Why did he keep dreaming about the circus and dwarfs and India? He’d never been in a circus, he’d never been to India, he only knew one dwarf. The dwarf, or – more correctly – small person whom he knew was lying beside him, Alex was sure, encased in a special transit module designed for his tiny stature. Buckley Washington Jefferson. A large name for a small person, but well deserved. Buckley Jefferson, trillionaire, had paid for this trip to Mars. Alex was along entirely on Buck’s behest, to take care of his medical needs.

Alex was a doctor. Not a high wire artist in a fly-by-night circus in India with gold-painted asthmatic elephants and an under-age contortionist and a duo of geek dwarfs with full body tattoos and holes everywhere from the nails and knives and needles they pierced themselves with to the delight of the audiences. He didn’t know those geek dwarfs, yet every night they appeared in the corridor of the Millennium Mars Tripper and escorted him wordlessly to the hatch and shoved him into it. And every night he was terrified, expecting nothing more than explosive decompression.

And every night, the hatch slid open and did not admit the cold vacuum of space. Instead, the ring was before him, an ancient Master of Ceremonies proclaiming that Alex the Magnificent would now perform a death-defying quadruple flip- without a net – off one high wire onto another a short distance below.

And every night, he dutifully climbed the guy wire and stepped onto the impossibly narrow wire, his feet curling around it as if they knew what they were doing.

And every night, he fell.

Of course, he couldn’t tell Buck about the dream. It would sound as if he was dwelling on Buck being a dwarf, as if he thought (subconsciously) that dwarfs were leading him into peril.

So, instead, he concentrated on medical problems during the one hour of consciousness given them each day during their travel stasis. He considered anew the effects of Mars gravity on Buck, he fretted over whether they’d brought enough of the vitamins and steroids Buck felt were necessary to his continuing good health, he mentally reviewed everything he’d read about mould problems in Mars habitats and agonized over whether he’d packed a great enough variety of medicines to help Buck should he have a reaction to the mould.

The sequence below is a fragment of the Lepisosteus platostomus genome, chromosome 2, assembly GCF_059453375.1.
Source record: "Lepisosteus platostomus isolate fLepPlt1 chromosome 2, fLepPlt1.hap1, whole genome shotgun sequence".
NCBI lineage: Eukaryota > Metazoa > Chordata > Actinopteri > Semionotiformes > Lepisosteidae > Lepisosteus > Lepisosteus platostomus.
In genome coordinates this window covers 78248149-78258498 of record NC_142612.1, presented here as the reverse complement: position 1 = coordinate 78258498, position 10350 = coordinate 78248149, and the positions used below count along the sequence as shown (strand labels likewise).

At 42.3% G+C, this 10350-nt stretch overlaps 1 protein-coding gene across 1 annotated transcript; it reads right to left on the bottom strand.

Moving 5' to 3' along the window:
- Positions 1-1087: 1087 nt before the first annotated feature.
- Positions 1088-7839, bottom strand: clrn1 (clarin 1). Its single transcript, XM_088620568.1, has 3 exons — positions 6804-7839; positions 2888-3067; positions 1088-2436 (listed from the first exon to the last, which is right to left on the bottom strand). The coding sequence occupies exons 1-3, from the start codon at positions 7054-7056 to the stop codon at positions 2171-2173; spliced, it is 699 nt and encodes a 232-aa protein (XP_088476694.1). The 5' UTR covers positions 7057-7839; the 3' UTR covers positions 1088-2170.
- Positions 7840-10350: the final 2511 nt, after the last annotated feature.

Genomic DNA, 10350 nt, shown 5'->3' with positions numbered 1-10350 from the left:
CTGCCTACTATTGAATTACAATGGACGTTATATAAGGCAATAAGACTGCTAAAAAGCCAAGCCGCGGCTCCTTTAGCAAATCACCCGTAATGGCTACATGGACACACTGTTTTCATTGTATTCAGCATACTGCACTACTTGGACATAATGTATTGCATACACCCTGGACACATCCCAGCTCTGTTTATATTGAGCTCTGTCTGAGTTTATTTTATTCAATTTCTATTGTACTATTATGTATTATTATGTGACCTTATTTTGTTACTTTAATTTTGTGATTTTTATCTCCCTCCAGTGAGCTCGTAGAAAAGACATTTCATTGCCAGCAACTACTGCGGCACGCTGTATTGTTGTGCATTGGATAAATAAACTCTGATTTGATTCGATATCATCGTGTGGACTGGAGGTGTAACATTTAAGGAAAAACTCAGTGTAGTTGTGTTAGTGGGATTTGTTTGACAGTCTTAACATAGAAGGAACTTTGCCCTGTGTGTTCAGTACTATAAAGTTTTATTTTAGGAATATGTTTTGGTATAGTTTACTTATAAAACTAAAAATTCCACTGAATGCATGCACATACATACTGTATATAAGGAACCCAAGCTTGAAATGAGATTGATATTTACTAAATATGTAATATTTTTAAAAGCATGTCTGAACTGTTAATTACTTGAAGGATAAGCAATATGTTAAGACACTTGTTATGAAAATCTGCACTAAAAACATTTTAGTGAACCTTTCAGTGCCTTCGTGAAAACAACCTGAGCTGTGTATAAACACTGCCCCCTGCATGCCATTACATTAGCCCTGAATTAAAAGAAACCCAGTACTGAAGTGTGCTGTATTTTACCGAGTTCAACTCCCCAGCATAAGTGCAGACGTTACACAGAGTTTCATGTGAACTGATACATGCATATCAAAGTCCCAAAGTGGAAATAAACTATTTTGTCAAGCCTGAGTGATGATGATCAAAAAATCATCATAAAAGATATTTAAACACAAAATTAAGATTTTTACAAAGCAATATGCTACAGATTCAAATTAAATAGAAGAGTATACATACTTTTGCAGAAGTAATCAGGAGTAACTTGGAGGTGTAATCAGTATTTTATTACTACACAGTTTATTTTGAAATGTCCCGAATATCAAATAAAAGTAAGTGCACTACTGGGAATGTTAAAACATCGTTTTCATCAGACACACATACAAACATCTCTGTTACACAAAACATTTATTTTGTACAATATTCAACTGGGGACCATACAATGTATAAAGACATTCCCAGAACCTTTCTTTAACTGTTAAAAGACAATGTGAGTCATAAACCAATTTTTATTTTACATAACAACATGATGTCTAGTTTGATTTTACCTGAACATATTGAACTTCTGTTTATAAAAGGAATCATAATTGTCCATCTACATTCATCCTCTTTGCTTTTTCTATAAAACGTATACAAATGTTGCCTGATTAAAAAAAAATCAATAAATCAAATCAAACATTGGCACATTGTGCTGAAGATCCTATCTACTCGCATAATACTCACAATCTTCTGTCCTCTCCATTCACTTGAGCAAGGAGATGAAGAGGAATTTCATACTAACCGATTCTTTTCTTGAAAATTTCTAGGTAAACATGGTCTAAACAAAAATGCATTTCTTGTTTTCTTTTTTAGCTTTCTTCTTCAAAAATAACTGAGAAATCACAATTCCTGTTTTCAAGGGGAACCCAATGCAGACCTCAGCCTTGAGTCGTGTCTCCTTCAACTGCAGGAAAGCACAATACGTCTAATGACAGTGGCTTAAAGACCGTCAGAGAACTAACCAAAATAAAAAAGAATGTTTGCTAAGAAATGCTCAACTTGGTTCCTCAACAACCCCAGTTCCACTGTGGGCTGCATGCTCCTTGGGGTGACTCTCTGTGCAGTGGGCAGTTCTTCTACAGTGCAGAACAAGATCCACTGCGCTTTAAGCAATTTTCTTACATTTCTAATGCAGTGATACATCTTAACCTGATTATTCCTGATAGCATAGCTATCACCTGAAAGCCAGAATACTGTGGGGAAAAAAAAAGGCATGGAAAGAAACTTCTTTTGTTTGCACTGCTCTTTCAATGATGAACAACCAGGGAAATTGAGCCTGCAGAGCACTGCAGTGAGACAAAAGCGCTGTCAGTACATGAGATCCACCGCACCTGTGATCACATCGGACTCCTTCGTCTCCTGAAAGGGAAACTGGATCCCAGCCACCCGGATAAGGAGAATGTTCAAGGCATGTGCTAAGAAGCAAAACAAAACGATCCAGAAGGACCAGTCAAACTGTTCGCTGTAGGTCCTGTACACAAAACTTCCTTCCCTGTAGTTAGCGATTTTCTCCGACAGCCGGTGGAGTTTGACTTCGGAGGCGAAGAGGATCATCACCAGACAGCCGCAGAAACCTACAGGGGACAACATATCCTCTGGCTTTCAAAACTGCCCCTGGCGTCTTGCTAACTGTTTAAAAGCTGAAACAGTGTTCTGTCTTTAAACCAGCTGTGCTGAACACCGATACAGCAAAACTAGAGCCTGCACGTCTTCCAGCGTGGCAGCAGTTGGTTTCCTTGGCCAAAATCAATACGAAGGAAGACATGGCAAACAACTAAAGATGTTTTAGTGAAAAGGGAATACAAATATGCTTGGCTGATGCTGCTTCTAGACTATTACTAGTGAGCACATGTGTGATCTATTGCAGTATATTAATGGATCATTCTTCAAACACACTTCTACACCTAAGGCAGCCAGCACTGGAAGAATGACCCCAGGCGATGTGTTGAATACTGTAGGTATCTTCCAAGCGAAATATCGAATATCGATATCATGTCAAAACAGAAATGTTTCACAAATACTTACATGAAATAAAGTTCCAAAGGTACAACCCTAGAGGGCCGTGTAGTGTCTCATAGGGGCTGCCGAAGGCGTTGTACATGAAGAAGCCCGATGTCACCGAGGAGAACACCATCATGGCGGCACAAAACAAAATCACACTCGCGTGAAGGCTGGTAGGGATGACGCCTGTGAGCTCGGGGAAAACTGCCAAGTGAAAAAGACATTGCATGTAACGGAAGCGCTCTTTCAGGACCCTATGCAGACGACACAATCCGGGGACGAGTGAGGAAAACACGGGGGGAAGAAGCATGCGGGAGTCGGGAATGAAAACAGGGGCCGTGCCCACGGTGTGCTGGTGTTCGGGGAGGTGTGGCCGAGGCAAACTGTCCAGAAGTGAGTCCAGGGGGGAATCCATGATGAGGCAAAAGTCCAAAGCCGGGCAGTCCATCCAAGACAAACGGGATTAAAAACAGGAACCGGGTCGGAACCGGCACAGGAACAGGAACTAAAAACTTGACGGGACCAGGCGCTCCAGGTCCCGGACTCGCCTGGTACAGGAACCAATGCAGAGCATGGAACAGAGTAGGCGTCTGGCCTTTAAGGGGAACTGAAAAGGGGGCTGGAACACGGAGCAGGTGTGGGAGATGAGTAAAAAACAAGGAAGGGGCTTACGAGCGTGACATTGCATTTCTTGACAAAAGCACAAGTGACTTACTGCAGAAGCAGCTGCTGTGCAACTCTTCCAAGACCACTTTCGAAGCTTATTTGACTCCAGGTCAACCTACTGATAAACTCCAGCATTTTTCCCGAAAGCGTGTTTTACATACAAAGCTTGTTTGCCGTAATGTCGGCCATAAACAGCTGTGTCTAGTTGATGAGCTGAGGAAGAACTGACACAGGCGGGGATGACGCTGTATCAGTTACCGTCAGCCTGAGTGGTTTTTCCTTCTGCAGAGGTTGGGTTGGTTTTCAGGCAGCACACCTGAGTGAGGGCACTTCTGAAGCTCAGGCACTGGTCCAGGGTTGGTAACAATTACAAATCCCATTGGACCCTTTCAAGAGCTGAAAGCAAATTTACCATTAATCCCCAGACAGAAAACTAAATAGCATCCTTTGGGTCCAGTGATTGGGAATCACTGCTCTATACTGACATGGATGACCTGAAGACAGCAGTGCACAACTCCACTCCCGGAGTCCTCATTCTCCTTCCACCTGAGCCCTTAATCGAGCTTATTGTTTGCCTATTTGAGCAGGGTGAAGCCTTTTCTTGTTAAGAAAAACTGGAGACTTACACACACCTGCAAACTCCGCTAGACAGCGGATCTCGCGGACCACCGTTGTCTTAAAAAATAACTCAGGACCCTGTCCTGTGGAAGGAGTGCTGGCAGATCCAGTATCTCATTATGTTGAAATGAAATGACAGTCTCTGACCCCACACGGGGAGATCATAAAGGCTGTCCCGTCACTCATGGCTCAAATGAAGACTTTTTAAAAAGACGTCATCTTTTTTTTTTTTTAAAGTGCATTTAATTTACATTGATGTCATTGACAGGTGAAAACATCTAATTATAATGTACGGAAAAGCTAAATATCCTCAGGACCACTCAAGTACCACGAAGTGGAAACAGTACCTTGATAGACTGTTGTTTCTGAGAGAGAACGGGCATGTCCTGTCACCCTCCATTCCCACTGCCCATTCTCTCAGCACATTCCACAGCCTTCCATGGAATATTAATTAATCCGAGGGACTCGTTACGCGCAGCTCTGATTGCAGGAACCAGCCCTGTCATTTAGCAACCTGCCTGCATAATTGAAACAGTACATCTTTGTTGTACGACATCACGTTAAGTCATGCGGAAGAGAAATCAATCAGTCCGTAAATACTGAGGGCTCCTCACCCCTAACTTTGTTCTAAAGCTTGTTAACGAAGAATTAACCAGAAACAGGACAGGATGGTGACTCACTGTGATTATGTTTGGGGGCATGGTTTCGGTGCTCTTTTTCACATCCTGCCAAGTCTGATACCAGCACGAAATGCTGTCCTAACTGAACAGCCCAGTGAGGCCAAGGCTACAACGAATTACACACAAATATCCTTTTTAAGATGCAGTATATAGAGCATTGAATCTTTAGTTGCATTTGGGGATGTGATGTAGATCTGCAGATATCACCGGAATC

He didn’t worry about the one disaster which ended up overtaking them, the one his dream had been warning him about, repeatedly.

Their ship fell victim to a meteorite storm and crash landed on a large asteroid known through the Belt as Circus Rock. Buck’s fortune in media enterprises had been, unbeknownst to Alex, gained at the expense of many of his former clients in the entertainment industry and many of them had relocated to Circus Rock where taxes were low and agents verboten.

Therefore, no one would help them contact Earth banks or the repair station not too many millions of miles away. They had to work to earn their keep until the next Earth shuttle came by, six months later. Buck looked after the elephants. Alex, whose balance was better than in his dreams, learned to walk the wire.

But he always insisted on a net.

The Story 365 project is a year-long marathon of short story writing, with a new story for every day of the year and posted on this website from May 1, 2011 – April 30, 2012. Stories must be a minimum of 200 words. Please help me by adding first line or topic suggestions in the Comment section of any story.

This first line was suggested by my mother, Mary Bond, and comes from John Irving’s A Son of the Circus.